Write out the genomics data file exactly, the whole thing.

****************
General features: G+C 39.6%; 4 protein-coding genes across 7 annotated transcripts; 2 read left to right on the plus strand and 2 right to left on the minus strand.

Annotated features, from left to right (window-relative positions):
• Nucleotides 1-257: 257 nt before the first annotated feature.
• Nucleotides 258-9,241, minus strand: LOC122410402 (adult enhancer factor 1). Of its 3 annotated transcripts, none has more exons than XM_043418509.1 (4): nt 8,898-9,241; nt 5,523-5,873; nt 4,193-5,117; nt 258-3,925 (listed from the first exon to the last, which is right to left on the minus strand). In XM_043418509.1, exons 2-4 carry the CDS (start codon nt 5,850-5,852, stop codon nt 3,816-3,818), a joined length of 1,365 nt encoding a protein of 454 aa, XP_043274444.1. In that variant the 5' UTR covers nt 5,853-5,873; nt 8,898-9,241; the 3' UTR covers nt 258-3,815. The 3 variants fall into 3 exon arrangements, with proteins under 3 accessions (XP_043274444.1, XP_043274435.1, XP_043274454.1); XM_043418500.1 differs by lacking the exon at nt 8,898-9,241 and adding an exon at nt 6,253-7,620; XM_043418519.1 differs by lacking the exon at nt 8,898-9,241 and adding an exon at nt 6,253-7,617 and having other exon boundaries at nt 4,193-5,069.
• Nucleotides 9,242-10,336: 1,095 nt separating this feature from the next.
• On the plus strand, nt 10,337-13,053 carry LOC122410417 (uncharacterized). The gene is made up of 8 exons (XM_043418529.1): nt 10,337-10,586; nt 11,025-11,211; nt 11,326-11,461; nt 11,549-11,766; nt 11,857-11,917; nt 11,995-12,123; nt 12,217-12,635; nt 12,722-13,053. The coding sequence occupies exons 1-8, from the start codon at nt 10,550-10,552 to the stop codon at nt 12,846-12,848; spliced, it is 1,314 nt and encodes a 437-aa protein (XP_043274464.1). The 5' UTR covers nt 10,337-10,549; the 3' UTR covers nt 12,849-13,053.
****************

General features: G+C 39.6%; 4 protein-coding genes across 7 annotated transcripts; 2 read left to right on the plus strand and 2 right to left on the minus strand.

Annotated features, from left to right (window-relative positions):
• Nucleotides 1-257: 257 nt before the first annotated feature.
• Nucleotides 258-9,241, minus strand: LOC122410402 (adult enhancer factor 1). Of its 3 annotated transcripts, none has more exons than XM_043418509.1 (4): nt 8,898-9,241; nt 5,523-5,873; nt 4,193-5,117; nt 258-3,925 (listed from the first exon to the last, which is right to left on the minus strand). In XM_043418509.1, exons 2-4 carry the CDS (start codon nt 5,850-5,852, stop codon nt 3,816-3,818), a joined length of 1,365 nt encoding a protein of 454 aa, XP_043274444.1. In that variant the 5' UTR covers nt 5,853-5,873; nt 8,898-9,241; the 3' UTR covers nt 258-3,815. The 3 variants fall into 3 exon arrangements, with proteins under 3 accessions (XP_043274444.1, XP_043274435.1, XP_043274454.1); XM_043418500.1 differs by lacking the exon at nt 8,898-9,241 and adding an exon at nt 6,253-7,620; XM_043418519.1 differs by lacking the exon at nt 8,898-9,241 and adding an exon at nt 6,253-7,617 and having other exon boundaries at nt 4,193-5,069.
• Nucleotides 9,242-10,336: 1,095 nt separating this feature from the next.
• On the plus strand, nt 10,337-13,053 carry LOC122410417 (uncharacterized). The gene is made up of 8 exons (XM_043418529.1): nt 10,337-10,586; nt 11,025-11,211; nt 11,326-11,461; nt 11,549-11,766; nt 11,857-11,917; nt 11,995-12,123; nt 12,217-12,635; nt 12,722-13,053. The coding sequence occupies exons 1-8, from the start codon at nt 10,550-10,552 to the stop codon at nt 12,846-12,848; spliced, it is 1,314 nt and encodes a 437-aa protein (XP_043274464.1). The 5' UTR covers nt 10,337-10,549; the 3' UTR covers nt 12,849-13,053.